Synonyms for yugarabul or Related words with yugarabul

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Examples of "yugarabul"
The origin of the suburb name is from the Yugarabul Aboriginal language meaning place of carpet snake which is located south of the original Caboolture township.
The name of Capalaba is believed to be derived from the Indigenous Yugarabul word for the ringtail possum, a marsupial native to the area.
The origin of the suburb name is from the Yugarabul Aboriginal language meaning place of the stone axe. It was initially written as Bundumba, then Bundanba, and then on 30 January 1932, the name was officially standardised as Bundamba.
The name "Mutdapilly" is believed to be a combination word from the Yuggera language (Yugarabul dialect) where "mudtherri" means "sticky" or "muddy" and "pilly" means "gully". The name was give by Captain Patrick Logan on 9 June 1827.
Dakabin is a locality in Moreton Bay Region, Queensland, Australia. It is north of Brisbane CBD. The origin of the suburb name is from the Yugarabul Aboriginal language meaning grass tree or grass root. The western boundary is aligned with the North Coast railway line while the eastern boundary follows the Bruce Highway.
The Kabi indigenous people are the traditional custodians of the area now known as Caboolture. The name "Kabultur" is derived from the Yugarabul dialect meaning "place of the carpet snake". The Kabi people harvested bush food, fresh water mussels, oysters, fish, and some game animals, moving around the land to take best advantage of seasonally-available produce.
It is recorded that the Turrbul people, who long inhabited the seashore, the creeks and lagoons, in what we know as the locality of Nudgee Beach to the Pine River, were a branch of the clan of the Yugarabul speaking people. This larger clan inhabited the area from North Brisbane and along the coastline of Nudgee, Sandgate to Caboolture.
Before European settlement, the Brisbane River was spiritually important and a vital food source for the Aboriginal people of the Turrbal nation, primarily through fishing in the tidal sections downstream, with fishing and firestick farming in the upper reaches where there was freshwater, depending on the season. The language group common to most of the area was the Yugarabul language group.
The Kabi indigenous people are the traditional custodians of the Caboolture River catchment area. The name "Kabultur" is derived from the Yugarabul dialect meaning "place of the carpet snake". The Kabi people harvested bush food, fresh water mussels, oysters, fish, and some game animals, moving around the land to take best advantage of seasonally-available produce.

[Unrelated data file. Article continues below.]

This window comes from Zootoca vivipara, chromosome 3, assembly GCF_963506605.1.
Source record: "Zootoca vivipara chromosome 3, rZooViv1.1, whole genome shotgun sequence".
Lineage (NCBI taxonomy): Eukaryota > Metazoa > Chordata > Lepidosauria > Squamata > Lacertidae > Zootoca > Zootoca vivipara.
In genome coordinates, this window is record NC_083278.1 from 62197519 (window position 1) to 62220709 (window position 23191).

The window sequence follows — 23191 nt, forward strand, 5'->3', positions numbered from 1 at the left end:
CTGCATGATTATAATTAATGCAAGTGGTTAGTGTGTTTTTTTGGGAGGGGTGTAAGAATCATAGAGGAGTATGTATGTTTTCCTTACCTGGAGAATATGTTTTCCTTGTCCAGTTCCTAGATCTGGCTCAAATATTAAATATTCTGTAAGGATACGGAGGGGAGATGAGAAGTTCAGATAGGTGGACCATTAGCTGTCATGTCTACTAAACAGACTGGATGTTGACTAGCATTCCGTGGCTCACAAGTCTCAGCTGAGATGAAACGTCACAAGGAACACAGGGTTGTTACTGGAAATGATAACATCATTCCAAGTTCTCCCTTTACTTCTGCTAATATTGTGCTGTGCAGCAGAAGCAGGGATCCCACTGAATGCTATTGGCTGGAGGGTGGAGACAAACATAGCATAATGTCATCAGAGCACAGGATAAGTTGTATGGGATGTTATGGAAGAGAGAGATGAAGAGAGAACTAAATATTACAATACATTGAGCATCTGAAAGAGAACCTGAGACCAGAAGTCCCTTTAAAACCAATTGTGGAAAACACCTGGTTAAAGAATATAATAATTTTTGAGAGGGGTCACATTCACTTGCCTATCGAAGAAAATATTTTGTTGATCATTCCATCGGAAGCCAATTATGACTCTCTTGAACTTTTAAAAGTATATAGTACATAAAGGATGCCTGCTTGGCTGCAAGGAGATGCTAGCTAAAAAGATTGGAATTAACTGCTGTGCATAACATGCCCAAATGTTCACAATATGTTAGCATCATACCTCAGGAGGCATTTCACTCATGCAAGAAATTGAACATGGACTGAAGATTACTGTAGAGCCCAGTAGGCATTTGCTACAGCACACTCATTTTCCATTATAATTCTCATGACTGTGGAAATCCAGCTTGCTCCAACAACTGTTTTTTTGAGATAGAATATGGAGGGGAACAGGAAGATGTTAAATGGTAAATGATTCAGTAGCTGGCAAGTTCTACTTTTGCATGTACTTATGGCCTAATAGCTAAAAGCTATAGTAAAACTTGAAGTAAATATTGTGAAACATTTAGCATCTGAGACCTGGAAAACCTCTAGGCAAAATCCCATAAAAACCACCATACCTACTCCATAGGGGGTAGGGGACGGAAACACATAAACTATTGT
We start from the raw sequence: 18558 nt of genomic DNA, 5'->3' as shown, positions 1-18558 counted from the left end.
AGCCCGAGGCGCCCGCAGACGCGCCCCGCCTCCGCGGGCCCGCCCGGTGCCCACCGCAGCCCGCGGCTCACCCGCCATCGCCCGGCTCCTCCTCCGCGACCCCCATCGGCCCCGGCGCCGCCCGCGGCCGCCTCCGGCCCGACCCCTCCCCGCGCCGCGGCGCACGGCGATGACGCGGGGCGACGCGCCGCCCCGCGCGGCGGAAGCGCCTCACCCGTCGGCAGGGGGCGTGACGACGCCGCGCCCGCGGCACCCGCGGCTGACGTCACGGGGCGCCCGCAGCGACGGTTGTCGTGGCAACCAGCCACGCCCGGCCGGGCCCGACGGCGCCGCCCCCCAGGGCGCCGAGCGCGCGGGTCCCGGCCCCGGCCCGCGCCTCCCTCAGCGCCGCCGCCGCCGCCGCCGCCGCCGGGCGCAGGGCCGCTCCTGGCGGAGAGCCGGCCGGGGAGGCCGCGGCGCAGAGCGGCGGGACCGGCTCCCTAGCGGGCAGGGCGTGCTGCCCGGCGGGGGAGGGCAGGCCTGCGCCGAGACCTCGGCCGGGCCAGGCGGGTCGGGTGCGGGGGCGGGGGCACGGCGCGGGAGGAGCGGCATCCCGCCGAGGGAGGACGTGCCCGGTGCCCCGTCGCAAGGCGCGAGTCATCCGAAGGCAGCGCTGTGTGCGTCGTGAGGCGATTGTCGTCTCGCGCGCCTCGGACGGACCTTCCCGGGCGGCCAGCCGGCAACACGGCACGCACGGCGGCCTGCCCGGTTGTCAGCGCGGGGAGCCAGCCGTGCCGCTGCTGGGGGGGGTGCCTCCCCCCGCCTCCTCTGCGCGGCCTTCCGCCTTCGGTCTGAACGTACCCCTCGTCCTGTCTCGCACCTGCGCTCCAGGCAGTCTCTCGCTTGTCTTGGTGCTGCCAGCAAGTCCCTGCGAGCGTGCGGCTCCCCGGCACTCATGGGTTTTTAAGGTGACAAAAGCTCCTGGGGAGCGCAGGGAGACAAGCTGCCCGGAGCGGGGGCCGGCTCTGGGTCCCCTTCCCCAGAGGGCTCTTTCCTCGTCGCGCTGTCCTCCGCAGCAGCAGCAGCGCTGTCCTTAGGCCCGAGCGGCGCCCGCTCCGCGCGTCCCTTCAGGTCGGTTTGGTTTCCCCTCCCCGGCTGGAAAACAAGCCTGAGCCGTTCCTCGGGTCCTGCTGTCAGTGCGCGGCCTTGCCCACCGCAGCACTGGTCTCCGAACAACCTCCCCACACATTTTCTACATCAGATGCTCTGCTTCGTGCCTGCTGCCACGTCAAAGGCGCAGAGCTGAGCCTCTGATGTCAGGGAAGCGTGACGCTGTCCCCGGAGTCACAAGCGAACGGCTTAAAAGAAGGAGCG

Plebidonax deltoides (previously "Donax deltoides") is a small, edible saltwater clam or marine bivalve mollusc of the family Donacidae, endemic to Australia. It is most widely known as the pipi in the eastern states of its native Australia, and as the Goolwa cockle or Coorong cockle in South Australia; in south-eastern Queensland, it is often also known as eugarie or (y)ugari, a borrowing from the local Yugarabul language.
The Murri are the Indigenous Australians of modern-day Queensland, North West New South Wales. Collections of tribes and extended family groups throughout geographic regions of Australia have different names, such as the Yugarabul, the Jagera peoples from Coorparoo, Kwiambal peoples from Northern New South Wales and the Koori people of parts of New South Wales and Victoria. The term is their preferred term, expressing pride in their heritage and race.
In 1905, Mr Lumley Hill, the proprietor of Bellevue Station suggested the name ‘Coominya’ for the rail siding. Indigenuous Yugarabul dialect was probably spoken in the district and ‘Coominya’ a derivation of this dialect. According to Mr Lumley Hill it meant ‘I see water’. However, as most of the visible water around Coominya is formed in man-made landscapes it has been suggested that swamps towards Clarendon may have been the water spoken of. There is a natural swampy area south of Coominya which may be the area referred to in the records.
The town was originally called Wallu, but was changed to Tin Can Bay in 1937. The origins of "Tin Can" are uncertain, but is believed to be derived from an indigenous name, possibly "tinchin" meaning "mangrove" in the Yugarabul dialect of the Yuggera language, or tinken meaning vine with large ribbed leaves from Doombarah Clan, Dulinbara dialect, Kabi language, or Tuncanbar, thought to refer to the dugongs that frequent the inlet. European settlement began in the 1870s as the point where logs would be floated to the timber mills at Maryborough. Tin Can Bay later became, and still remains, an important fishing port, with a focus on prawns as well as recreational fishing.